Adding a new furry member to your family is an important decision, as well as a special time. There’s much to learn both about your new dog and how to best care for them. From helping you choose a vet, dog food and finding the right places for them to socialize we’ve got you covered with our new puppy checklist.
Our New Puppy
We brought our new puppy home from the shelter and the first thing she did was pee on the rug. She was 6 months old and this was her second time being brought home from the shelter.
I expected that she would mostly be potty trained. Well she was. But she was understandably scared.
The Decision to Get a New Puppy
Our daughter went through training at our local animal shelter and walked dogs and loved on cats for a few months before we made the decision to bring a new pet into our family. We thought we were prepared, but certainly a new puppy checklist would have been helpful.
My beloved dog from college left our lives just after our oldest child was born. It has been a while since we have cared for a dog. What to feed her? How much to feed her? How often? Where should she sleep? How to navigate where she wants to sleep versus where we want her to sleep? Can she ride in the car? Oh, so many questions.
Our new puppy happened to already be 6 months old, so not one that was just weaning from mama. Puppies in different stages may need different items and we’ll try to cover those all here.
New Puppy Checklist
The number one item on out new puppy checklist! No matter the age, your new puppy will be nervous. Even if they are a bit older they may need some patient help in re-learning to potty train. Be prepared to work with them and to clean up some messes. If you are able to crate train (see below) you may be able to reduce the number of accidents.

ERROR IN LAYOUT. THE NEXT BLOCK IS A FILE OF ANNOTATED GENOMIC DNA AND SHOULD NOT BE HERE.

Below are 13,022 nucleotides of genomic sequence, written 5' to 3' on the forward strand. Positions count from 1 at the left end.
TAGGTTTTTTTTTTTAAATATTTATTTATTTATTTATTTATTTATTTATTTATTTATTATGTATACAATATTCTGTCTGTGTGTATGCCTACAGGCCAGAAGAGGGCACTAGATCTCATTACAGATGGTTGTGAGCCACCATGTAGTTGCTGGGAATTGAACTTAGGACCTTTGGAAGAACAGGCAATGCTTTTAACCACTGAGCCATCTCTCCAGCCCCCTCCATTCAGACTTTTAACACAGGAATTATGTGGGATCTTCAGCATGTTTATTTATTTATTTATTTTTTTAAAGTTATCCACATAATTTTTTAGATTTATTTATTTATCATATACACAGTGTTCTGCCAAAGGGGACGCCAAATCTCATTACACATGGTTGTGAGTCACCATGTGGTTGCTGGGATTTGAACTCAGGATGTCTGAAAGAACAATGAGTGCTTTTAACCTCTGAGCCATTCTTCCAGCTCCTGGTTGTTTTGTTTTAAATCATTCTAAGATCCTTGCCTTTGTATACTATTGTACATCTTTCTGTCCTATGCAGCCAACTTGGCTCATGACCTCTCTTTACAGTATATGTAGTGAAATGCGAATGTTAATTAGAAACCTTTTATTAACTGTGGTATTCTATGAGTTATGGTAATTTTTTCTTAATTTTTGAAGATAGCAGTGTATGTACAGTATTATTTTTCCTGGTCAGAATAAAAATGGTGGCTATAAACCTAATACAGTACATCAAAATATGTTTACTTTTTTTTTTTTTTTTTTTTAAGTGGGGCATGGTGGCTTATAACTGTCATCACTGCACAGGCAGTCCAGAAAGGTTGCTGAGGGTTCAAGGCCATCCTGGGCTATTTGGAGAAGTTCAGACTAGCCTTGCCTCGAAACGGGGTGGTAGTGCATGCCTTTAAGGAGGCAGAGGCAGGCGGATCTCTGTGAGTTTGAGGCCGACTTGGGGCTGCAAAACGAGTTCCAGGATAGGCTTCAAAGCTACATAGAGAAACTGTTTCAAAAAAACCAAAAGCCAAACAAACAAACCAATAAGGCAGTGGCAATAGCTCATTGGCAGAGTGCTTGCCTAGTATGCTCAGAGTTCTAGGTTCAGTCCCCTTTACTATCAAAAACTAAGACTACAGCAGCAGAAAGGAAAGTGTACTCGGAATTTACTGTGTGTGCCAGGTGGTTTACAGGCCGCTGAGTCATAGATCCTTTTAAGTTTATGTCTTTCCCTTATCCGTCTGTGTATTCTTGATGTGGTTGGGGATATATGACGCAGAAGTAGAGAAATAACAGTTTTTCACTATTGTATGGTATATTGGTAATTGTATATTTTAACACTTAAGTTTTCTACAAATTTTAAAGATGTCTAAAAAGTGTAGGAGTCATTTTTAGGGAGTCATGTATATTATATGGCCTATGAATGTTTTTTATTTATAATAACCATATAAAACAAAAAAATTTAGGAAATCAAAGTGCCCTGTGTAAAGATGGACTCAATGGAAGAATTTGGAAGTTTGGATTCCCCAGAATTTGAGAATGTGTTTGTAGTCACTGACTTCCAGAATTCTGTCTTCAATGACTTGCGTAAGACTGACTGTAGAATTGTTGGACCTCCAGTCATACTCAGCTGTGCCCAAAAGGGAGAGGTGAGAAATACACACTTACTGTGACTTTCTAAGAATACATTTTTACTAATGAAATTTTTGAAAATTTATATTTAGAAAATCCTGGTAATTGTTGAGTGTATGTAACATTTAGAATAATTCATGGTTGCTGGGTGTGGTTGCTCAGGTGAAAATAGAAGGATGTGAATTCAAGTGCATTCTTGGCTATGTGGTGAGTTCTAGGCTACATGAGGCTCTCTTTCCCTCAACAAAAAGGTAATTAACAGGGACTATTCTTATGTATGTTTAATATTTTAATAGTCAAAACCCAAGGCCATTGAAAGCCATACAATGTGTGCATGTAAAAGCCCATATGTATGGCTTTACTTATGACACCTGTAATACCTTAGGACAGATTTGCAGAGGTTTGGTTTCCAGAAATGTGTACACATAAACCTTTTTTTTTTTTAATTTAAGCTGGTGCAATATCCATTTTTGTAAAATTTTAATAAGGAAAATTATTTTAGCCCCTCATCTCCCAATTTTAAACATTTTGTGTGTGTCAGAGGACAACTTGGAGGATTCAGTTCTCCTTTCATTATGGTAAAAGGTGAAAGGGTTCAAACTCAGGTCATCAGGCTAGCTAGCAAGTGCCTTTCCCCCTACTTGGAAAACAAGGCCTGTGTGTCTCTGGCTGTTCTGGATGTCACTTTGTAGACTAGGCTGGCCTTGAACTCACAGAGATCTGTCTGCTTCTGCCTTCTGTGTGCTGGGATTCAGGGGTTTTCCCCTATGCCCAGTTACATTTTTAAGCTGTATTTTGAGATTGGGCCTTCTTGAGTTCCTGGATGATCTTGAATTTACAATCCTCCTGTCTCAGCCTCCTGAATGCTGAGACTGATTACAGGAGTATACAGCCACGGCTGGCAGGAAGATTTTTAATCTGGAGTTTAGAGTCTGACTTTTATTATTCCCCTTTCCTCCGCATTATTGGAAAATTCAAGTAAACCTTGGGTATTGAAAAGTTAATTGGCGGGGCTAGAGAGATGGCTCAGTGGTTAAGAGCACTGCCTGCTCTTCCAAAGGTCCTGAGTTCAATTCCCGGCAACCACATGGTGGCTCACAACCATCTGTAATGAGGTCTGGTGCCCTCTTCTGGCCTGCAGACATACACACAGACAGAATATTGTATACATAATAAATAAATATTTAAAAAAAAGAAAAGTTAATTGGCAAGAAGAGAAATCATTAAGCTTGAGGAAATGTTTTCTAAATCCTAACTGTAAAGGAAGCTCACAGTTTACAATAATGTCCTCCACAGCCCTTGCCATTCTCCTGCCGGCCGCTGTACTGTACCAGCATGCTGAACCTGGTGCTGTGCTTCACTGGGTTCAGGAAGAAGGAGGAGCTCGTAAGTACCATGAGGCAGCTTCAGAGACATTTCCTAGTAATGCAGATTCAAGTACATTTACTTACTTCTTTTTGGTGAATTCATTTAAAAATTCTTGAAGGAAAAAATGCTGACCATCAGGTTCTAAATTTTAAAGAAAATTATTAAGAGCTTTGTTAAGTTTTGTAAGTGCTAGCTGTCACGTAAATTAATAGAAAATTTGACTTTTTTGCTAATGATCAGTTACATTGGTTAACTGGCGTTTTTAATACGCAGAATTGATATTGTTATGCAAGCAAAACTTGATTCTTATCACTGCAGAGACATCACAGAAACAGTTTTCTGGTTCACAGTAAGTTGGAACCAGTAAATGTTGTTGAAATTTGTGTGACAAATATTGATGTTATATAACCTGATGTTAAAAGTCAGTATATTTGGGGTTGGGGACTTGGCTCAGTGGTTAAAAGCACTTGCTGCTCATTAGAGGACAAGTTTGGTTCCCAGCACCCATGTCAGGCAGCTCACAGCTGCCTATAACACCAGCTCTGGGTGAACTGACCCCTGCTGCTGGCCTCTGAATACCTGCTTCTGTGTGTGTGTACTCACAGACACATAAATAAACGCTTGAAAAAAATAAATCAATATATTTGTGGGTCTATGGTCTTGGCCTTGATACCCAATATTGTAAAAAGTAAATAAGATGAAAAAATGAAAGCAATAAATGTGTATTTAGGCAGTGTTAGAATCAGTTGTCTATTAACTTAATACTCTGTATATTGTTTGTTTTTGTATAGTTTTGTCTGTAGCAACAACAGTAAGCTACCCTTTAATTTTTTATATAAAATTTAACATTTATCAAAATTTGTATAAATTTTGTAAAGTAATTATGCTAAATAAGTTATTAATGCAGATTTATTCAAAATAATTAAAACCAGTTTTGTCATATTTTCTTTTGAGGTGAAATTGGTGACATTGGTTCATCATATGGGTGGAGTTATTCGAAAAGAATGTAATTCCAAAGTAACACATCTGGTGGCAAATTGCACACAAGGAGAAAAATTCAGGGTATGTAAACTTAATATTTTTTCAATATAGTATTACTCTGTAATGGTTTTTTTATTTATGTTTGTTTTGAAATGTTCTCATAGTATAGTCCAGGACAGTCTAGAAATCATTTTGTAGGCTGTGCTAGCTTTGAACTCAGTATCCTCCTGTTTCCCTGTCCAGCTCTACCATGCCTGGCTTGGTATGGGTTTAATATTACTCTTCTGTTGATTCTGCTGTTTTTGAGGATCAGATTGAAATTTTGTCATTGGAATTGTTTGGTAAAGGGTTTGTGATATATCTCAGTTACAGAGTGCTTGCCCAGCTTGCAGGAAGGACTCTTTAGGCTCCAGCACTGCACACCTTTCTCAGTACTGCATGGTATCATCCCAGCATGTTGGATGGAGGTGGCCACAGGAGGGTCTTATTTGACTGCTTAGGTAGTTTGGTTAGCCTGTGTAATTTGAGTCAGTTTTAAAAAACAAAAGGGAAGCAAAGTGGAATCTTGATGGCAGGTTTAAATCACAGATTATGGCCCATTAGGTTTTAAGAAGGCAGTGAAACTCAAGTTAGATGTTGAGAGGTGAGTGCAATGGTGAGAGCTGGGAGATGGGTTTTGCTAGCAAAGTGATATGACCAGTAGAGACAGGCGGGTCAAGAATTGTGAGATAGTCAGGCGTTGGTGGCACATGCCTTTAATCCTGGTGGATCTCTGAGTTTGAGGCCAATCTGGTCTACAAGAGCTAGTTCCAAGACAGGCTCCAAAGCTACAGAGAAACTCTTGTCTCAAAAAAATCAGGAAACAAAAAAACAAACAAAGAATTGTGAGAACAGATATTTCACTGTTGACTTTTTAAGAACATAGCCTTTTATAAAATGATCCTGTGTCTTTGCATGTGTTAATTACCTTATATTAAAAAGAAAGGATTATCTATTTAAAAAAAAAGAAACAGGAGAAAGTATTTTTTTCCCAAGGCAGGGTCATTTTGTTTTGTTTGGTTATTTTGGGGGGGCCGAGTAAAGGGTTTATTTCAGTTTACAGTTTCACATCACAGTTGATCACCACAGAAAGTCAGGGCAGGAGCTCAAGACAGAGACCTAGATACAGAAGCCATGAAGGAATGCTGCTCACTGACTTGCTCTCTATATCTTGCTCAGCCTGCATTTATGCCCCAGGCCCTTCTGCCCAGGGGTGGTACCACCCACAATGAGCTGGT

You will want to get an appointment with your local vet just for a check up for your new puppy. They can make puppy food recommendations. Or, you can ask at your local pet store.
Crate for Puppy
Our local animal shelter had a crate handy to loan us. We intended for our puppy to sleep with our kiddos and to be a companion to them. So, the first night we put our new love bug in the crate and she whined. It didn’t take long for her to be let out and jump up on the bed to claim her spot in the house. With that said, for a new puppy or one who is used to a crate it can be a comforting place. And, if you plan on crating them during the day then you’d better start the first day!
Pet Odor Remover
Unless you are the rare person who is able to only have tile and hardwood floors in their home, you will need some odor remover. These are widely available at your local pet store or even Amazon or Walmart.
Stainless Steel Dog Bowls
Stainless steel food and water bowls are durable and easy to clean. Some even come with non-skid rubber on the bottom. If your puppy will be a large dog you might want to go ahead and get an elevated stand that comes with bowls.
Puppies chew. They just do. Want to prevent your shoes or other valuables from becoming shreds to clean up? Make sure to have a hearty supply of chew toys, and other toys too. A couple of Kongs that can be filled with peanut butter or treats are key. Balls, squeeky stuffed animals and regular stuffed animals will work too.
Collar, Leash and Harness
If you get your puppy from a shelter, likely you will be sent home with a collar and leash. If your puppy is on the larger side you may also want a harness. We actually got our harness at puppy training class. Not all harnesses are made equal, as we quickly found out. It will likely be better to have one that clips to the leash at your puppy’s chest rather than back. A dog training class can give you the best guidance here.
What else do you think should be on a new puppy checklist? What items were useful to you in introducing your new puppy to your home?